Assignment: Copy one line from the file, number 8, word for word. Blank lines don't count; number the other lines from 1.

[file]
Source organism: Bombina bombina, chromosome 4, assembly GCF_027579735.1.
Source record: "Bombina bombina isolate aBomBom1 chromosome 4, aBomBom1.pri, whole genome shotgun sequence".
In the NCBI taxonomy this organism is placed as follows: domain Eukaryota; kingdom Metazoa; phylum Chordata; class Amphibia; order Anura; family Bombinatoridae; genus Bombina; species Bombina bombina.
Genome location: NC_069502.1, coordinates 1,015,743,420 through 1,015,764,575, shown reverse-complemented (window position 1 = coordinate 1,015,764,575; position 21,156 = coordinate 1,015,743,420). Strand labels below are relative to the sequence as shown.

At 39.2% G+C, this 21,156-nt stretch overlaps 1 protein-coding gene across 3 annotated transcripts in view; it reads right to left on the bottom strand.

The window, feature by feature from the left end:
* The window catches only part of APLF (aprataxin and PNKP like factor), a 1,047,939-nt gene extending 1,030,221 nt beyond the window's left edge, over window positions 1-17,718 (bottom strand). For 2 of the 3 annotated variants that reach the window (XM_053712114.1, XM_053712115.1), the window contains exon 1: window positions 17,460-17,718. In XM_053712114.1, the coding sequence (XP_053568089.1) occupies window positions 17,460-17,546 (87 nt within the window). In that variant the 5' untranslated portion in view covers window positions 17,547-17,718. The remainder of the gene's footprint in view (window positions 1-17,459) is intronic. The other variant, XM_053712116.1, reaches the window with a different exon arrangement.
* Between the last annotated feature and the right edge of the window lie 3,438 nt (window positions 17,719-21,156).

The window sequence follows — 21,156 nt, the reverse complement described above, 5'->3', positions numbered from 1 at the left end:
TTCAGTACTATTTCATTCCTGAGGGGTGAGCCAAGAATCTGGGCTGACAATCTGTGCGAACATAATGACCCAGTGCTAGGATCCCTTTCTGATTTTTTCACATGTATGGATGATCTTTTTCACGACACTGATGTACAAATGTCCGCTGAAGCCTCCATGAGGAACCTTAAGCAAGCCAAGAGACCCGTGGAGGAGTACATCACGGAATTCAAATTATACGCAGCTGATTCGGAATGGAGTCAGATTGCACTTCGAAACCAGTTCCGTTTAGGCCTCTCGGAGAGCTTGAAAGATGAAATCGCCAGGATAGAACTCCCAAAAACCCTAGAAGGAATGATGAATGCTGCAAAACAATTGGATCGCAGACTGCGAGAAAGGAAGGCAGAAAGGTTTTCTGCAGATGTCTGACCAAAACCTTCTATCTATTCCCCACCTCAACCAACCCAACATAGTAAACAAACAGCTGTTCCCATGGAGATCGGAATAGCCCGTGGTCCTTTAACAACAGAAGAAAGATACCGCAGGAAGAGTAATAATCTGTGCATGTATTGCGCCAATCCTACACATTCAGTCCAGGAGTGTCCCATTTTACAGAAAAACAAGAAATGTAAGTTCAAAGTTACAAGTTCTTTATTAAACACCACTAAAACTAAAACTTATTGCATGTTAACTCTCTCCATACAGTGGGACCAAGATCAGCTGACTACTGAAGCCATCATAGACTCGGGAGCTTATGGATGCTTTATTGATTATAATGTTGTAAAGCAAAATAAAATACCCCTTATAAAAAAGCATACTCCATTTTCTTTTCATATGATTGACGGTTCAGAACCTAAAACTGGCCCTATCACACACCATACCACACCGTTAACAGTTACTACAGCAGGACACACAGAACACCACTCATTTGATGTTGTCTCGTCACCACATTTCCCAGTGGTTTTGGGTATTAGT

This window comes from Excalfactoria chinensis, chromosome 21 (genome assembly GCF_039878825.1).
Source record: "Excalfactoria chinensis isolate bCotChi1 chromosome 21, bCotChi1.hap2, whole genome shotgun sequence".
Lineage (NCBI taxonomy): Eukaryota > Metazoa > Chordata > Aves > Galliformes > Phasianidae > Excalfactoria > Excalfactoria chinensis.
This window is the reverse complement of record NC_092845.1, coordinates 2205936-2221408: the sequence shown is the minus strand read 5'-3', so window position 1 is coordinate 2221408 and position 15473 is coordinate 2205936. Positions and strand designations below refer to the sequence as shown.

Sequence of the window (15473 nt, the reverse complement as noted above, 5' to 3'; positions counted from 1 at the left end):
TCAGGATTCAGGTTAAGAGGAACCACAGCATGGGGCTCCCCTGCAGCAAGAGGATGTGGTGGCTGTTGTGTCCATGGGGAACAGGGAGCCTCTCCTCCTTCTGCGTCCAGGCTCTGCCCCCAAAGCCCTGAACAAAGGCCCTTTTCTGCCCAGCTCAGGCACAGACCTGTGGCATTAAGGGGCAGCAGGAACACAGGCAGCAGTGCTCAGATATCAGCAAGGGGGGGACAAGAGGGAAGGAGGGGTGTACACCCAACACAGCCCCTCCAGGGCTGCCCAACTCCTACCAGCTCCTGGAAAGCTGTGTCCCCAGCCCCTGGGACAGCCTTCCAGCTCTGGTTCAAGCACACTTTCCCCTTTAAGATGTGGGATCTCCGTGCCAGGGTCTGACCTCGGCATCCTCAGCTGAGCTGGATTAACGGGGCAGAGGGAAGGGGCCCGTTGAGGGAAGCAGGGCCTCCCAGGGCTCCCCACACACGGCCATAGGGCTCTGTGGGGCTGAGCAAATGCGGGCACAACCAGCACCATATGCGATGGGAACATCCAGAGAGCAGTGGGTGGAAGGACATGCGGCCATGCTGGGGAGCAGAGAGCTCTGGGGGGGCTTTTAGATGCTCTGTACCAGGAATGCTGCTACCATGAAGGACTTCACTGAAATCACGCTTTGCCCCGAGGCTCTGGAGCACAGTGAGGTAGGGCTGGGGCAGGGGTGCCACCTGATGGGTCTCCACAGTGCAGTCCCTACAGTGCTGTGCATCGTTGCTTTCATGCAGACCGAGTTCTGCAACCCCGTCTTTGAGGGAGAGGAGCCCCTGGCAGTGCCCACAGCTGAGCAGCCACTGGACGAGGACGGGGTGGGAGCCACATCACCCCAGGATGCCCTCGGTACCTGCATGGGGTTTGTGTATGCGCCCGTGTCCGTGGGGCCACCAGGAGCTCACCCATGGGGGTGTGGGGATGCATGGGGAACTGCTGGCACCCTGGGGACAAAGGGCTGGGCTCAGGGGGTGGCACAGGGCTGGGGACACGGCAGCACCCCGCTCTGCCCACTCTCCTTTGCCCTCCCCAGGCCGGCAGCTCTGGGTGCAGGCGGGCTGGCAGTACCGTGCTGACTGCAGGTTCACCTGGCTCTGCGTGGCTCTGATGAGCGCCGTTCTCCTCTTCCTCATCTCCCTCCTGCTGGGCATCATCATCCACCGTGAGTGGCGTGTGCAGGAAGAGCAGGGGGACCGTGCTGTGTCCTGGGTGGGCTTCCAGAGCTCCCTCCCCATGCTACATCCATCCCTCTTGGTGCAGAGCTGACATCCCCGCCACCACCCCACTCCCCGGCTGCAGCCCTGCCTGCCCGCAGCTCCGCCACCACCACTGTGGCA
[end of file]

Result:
* Between the last annotated feature and the right edge of the window lie 3,438 nt (window positions 17,719-21,156).